The Utah Transit Authority is in the midst of reworking its fare structure and policies in an effort to simplify what has become a complicated patchwork quilt of at least 74 levels of discounts, promotions and negotiated deals.
The heavily taxpayer subsidized agency has no idea how many of the tens of millions of passenger rides each year are free or discounted, and how many are charged the full $2.50 cash fare for a one-way trip.
“We do not have an estimate,” the agency said in response to an open-records request filed by The Salt Lake Tribune. But fragmented data provided suggest that fairly or not, those who pay full fare may be a small minority.
As the agency is reworking its fare policy an array of changes are under consideration — everything from the probably long-shot possibility of moving to a totally free-fare system — similar to Park City and Cache County bus systems — or, at the other end of the spectrum, increasing fares and possibly spreading costs more evenly among groups of riders.
The current system of collecting the wide range of fares is not cheap and it has a lot of moving parts.
UTA negotiates pass discounts individually with dozens of colleges and employers. It produces fare payment methods ranging from tokens to electronic or paper passes. It operates ticket machines and sales offices. It pays police and enforcement officers to fine people who ride without paying. It also has the daily expense of collecting and depositing money.
Amid all that, passenger revenue now generates only 11% of UTA’s total operating budget, while the lion’s share comes from sales tax.
Free fare system coming?
So is charging fares worth the cost and hassle, or should UTA perhaps move to a free-fare system — which would likely increase ridership and help reduce the region’s air pollution and traffic congestion?
“The jury’s out on this,” new UTA Executive Director Carolyn Gonot, who has been on the job six months, said in an interview.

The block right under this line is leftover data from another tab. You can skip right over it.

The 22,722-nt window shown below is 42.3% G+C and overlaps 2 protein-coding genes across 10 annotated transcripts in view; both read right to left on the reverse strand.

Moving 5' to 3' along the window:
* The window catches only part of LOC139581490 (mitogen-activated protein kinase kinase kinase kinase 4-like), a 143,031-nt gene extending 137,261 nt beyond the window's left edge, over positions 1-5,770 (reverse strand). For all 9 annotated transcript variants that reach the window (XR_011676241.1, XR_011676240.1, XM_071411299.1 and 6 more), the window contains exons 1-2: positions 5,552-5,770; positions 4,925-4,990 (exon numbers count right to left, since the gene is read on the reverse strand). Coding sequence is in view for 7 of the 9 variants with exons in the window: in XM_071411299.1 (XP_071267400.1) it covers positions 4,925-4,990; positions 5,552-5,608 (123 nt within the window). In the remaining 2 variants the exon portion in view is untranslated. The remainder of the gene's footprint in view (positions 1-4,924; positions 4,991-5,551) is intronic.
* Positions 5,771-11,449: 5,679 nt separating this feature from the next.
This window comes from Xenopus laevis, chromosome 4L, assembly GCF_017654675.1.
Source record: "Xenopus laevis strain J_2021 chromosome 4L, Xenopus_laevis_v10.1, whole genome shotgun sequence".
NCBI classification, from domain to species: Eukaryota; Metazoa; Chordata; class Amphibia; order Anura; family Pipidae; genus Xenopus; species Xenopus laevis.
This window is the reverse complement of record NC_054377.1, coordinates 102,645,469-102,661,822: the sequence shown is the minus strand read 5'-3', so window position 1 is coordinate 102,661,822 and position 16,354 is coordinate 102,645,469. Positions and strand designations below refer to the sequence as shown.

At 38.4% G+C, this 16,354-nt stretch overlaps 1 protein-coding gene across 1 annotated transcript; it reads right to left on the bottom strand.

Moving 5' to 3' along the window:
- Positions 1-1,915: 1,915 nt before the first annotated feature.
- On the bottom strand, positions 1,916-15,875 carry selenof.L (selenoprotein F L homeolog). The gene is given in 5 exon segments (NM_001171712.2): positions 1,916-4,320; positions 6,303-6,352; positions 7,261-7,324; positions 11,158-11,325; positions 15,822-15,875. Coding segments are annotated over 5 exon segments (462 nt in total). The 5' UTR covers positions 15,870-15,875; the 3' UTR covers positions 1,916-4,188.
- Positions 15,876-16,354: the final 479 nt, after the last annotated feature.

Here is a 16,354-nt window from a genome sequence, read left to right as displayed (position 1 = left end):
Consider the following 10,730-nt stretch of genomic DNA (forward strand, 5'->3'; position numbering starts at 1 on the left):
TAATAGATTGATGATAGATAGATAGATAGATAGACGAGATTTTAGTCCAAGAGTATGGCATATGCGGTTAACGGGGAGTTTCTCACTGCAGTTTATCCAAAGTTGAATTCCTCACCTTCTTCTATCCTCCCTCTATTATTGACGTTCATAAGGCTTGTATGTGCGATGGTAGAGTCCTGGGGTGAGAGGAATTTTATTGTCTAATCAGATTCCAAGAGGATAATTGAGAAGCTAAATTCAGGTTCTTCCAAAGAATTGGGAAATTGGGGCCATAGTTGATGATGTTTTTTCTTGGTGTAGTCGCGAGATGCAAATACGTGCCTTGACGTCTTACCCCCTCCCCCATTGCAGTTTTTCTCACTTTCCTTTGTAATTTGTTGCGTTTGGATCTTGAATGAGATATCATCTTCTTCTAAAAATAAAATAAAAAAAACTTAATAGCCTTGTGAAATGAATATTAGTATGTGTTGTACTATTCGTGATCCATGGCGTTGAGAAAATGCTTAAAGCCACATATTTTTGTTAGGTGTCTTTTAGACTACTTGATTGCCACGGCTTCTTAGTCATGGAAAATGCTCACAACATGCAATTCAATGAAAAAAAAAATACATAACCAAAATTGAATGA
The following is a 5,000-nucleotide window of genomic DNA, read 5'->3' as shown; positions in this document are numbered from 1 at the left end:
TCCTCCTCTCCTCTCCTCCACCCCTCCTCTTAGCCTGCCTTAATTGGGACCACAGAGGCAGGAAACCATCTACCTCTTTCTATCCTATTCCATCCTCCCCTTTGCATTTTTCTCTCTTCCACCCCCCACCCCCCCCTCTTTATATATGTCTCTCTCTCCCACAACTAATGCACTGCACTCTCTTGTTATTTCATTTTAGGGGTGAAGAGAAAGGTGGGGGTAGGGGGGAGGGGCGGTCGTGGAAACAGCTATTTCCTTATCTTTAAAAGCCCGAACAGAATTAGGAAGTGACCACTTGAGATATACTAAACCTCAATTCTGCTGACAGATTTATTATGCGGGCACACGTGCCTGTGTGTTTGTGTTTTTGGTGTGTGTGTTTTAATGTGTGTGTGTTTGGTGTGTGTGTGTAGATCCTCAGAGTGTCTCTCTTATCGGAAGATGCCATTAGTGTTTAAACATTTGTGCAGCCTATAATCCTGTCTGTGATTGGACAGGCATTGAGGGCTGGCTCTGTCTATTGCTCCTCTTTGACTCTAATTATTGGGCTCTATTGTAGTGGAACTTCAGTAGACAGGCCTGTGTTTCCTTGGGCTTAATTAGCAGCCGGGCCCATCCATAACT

“We’re just trying to take a look at this. We’re looking at the fare structure. We’re looking at the fare collection equipment. What’s the cost to collect the fares? There’s going to be a cost-benefit analysis. We will take a look,” she said. “We have a free fare zone [in downtown Salt Lake City]. Do we look at something that expands that? I don’t know.”
On the table also is whether fares should be raised. Gonot says the base $2.50 one-way fare likely will not increase this year but gives no guarantees after that.
Don’t build up hopes too high that UTA will switch anytime soon to a totally free-fare system anytime soon because losing the $52 million a year now coming from fares would hurt.
“I can’t say that giving up those fares would make sense, especially when we’re trying to utilize our system more,” Gonot said. It is looking at trying to cover more geographic areas and increase the frequency of service and expand night and weekend offerings.
“Right now, my focus is to make the system more efficient so that more people will ride it with the same amount of buses we have,” she said, and notes offering free fares would likely increase ridership but make funding current service levels difficult.
Who gets free rides, discounts now?
Fragmented data provided by UTA, including through an open records request, suggest that full fare was paid last year for a minority of its 42.24 million boardings. The reasons are myriad:
• Discounts are offered for seniors, students, military members and the disabled and children under five ride free. UTA had no estimates for how often these discounts are used.